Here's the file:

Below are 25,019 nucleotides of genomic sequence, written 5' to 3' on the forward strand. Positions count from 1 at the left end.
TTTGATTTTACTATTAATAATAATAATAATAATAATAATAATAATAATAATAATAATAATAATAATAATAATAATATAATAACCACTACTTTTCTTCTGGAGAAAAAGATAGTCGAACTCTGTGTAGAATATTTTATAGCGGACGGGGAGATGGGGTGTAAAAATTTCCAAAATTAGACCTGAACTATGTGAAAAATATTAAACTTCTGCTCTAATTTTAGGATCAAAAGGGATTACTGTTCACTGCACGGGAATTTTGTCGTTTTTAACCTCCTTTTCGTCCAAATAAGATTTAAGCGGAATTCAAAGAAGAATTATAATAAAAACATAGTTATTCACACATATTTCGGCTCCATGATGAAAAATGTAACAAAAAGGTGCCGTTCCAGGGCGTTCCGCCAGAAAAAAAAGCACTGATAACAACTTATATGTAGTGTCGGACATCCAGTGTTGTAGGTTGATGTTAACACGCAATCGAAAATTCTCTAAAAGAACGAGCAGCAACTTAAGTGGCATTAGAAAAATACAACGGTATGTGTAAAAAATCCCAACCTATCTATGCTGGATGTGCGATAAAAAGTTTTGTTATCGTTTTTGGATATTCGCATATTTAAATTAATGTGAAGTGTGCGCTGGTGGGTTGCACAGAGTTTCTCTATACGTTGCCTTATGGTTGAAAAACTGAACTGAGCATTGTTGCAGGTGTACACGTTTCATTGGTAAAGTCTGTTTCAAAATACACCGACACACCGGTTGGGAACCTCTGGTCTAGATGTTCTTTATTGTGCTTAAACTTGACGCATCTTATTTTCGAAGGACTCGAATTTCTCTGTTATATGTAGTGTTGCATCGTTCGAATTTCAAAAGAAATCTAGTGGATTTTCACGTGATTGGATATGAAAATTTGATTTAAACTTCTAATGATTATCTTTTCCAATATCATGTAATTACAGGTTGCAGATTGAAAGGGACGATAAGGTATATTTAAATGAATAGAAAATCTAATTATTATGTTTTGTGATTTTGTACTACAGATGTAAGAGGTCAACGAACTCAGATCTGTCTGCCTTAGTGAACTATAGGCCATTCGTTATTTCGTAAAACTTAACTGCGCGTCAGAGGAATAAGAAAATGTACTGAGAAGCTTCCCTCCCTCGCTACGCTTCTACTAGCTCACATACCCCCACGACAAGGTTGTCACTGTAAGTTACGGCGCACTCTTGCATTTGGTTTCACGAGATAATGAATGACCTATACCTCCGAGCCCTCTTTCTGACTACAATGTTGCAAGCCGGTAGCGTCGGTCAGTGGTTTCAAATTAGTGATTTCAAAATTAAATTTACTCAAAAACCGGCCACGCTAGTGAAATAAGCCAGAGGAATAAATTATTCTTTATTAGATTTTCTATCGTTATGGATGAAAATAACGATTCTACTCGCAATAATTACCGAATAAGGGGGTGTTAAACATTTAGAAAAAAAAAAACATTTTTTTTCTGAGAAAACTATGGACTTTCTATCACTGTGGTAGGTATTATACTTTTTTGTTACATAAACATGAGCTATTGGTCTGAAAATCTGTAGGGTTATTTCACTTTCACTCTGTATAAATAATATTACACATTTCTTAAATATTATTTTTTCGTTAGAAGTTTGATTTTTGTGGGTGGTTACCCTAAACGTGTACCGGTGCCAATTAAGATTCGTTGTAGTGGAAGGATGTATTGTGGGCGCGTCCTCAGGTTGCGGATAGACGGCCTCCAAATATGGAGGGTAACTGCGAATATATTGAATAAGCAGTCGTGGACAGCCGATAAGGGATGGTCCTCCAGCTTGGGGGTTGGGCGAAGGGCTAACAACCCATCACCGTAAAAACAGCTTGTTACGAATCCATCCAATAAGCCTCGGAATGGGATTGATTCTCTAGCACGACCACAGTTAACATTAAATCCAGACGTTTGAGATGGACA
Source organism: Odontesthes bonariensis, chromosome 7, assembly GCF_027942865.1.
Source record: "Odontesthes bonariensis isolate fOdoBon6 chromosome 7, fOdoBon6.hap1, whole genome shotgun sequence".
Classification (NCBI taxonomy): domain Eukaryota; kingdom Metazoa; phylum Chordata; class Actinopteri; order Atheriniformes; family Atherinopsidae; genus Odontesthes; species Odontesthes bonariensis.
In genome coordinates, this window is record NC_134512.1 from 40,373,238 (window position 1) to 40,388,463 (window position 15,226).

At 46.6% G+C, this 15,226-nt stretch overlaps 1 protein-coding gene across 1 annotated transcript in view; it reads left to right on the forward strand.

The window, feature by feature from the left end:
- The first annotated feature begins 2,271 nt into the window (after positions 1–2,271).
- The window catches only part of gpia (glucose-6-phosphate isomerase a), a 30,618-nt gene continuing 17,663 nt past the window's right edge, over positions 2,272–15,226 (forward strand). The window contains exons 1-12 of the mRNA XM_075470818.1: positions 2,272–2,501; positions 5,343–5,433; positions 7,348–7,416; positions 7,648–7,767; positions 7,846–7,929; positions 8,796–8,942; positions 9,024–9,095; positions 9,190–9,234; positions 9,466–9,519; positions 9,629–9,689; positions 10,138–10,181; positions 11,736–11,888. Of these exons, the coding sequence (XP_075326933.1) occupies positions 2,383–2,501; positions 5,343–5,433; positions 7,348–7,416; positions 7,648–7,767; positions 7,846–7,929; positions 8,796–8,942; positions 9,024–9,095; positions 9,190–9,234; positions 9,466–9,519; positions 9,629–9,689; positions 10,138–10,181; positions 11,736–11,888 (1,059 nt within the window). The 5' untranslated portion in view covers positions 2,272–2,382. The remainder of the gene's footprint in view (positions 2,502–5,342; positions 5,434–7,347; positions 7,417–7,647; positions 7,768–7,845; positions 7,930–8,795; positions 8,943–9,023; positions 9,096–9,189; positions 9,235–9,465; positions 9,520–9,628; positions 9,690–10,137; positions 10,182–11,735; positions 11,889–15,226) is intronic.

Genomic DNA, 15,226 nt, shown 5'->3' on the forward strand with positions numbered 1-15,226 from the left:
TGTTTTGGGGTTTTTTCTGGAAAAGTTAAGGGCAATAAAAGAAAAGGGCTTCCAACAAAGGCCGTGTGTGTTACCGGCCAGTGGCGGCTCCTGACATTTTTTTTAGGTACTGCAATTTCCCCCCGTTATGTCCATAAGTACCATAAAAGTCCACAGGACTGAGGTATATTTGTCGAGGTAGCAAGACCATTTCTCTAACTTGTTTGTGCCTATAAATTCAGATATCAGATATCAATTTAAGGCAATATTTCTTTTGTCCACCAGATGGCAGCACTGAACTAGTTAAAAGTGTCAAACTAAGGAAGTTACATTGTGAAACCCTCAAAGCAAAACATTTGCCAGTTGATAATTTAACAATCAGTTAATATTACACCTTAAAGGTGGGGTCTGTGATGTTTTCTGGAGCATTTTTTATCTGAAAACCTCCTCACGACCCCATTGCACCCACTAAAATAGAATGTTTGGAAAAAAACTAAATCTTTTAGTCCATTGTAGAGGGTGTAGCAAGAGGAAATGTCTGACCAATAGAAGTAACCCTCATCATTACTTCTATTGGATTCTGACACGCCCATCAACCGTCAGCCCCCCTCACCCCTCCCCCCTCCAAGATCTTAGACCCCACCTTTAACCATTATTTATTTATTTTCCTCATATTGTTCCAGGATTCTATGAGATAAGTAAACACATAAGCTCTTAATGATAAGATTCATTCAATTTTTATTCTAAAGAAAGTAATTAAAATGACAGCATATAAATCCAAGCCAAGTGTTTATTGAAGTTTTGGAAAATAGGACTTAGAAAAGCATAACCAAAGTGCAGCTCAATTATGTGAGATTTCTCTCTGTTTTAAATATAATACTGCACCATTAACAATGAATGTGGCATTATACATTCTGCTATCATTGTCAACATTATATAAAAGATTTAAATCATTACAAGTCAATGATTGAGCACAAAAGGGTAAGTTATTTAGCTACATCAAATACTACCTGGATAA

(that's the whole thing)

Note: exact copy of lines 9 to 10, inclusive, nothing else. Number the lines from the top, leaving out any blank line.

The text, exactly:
- The first annotated feature begins 2,271 nt into the window (after positions 1–2,271).
- The window catches only part of gpia (glucose-6-phosphate isomerase a), a 30,618-nt gene continuing 17,663 nt past the window's right edge, over positions 2,272–15,226 (forward strand). The window contains exons 1-12 of the mRNA XM_075470818.1: positions 2,272–2,501; positions 5,343–5,433; positions 7,348–7,416; positions 7,648–7,767; positions 7,846–7,929; positions 8,796–8,942; positions 9,024–9,095; positions 9,190–9,234; positions 9,466–9,519; positions 9,629–9,689; positions 10,138–10,181; positions 11,736–11,888. Of these exons, the coding sequence (XP_075326933.1) occupies positions 2,383–2,501; positions 5,343–5,433; positions 7,348–7,416; positions 7,648–7,767; positions 7,846–7,929; positions 8,796–8,942; positions 9,024–9,095; positions 9,190–9,234; positions 9,466–9,519; positions 9,629–9,689; positions 10,138–10,181; positions 11,736–11,888 (1,059 nt within the window). The 5' untranslated portion in view covers positions 2,272–2,382. The remainder of the gene's footprint in view (positions 2,502–5,342; positions 5,434–7,347; positions 7,417–7,647; positions 7,768–7,845; positions 7,930–8,795; positions 8,943–9,023; positions 9,096–9,189; positions 9,235–9,465; positions 9,520–9,628; positions 9,690–10,137; positions 10,182–11,735; positions 11,889–15,226) is intronic.